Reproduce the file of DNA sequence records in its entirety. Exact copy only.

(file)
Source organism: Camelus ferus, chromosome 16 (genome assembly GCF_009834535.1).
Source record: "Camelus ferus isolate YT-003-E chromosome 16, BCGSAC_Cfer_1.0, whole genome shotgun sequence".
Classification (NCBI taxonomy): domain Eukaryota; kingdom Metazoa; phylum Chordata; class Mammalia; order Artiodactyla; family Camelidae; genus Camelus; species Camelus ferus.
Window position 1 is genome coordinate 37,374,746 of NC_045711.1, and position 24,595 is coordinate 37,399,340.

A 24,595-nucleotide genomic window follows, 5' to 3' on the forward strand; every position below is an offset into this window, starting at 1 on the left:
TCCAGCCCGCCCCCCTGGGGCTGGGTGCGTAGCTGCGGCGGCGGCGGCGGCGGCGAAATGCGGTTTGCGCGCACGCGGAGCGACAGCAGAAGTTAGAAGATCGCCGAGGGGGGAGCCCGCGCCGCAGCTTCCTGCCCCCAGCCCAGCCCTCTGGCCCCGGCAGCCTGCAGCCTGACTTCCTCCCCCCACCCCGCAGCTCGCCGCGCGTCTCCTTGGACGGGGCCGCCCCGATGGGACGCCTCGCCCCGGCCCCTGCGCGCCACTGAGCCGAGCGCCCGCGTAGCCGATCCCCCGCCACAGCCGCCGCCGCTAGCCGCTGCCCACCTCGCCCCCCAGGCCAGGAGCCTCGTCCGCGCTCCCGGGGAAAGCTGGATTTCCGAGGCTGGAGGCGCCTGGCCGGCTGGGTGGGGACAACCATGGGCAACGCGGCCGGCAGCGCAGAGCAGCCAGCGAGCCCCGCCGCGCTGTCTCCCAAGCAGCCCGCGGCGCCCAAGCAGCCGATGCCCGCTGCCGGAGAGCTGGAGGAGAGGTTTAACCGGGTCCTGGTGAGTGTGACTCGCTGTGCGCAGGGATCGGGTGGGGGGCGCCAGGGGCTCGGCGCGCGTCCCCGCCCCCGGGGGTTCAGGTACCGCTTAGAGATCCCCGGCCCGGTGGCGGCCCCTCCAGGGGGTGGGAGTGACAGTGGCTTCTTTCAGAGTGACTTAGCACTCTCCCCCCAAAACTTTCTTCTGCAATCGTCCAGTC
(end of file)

Source organism: Camelus ferus, chromosome 16 (genome assembly GCF_009834535.1).
Source record: "Camelus ferus isolate YT-003-E chromosome 16, BCGSAC_Cfer_1.0, whole genome shotgun sequence".
Classification (NCBI taxonomy): domain Eukaryota; kingdom Metazoa; phylum Chordata; class Mammalia; order Artiodactyla; family Camelidae; genus Camelus; species Camelus ferus.
Window position 1 is genome coordinate 37,374,746 of NC_045711.1, and position 24,595 is coordinate 37,399,340.

A 24,595-nucleotide genomic window follows, 5' to 3' on the forward strand; every position below is an offset into this window, starting at 1 on the left:
TCCAGCCCGCCCCCCTGGGGCTGGGTGCGTAGCTGCGGCGGCGGCGGCGGCGGCGAAATGCGGTTTGCGCGCACGCGGAGCGACAGCAGAAGTTAGAAGATCGCCGAGGGGGGAGCCCGCGCCGCAGCTTCCTGCCCCCAGCCCAGCCCTCTGGCCCCGGCAGCCTGCAGCCTGACTTCCTCCCCCCACCCCGCAGCTCGCCGCGCGTCTCCTTGGACGGGGCCGCCCCGATGGGACGCCTCGCCCCGGCCCCTGCGCGCCACTGAGCCGAGCGCCCGCGTAGCCGATCCCCCGCCACAGCCGCCGCCGCTAGCCGCTGCCCACCTCGCCCCCCAGGCCAGGAGCCTCGTCCGCGCTCCCGGGGAAAGCTGGATTTCCGAGGCTGGAGGCGCCTGGCCGGCTGGGTGGGGACAACCATGGGCAACGCGGCCGGCAGCGCAGAGCAGCCAGCGAGCCCCGCCGCGCTGTCTCCCAAGCAGCCCGCGGCGCCCAAGCAGCCGATGCCCGCTGCCGGAGAGCTGGAGGAGAGGTTTAACCGGGTCCTGGTGAGTGTGACTCGCTGTGCGCAGGGATCGGGTGGGGGGCGCCAGGGGCTCGGCGCGCGTCCCCGCCCCCGGGGGTTCAGGTACCGCTTAGAGATCCCCGGCCCGGTGGCGGCCCCTCCAGGGGGTGGGAGTGACAGTGGCTTCTTTCAGAGTGACTTAGCACTCTCCCCCCAAAACTTTCTTCTGCAATCGTCCAGTC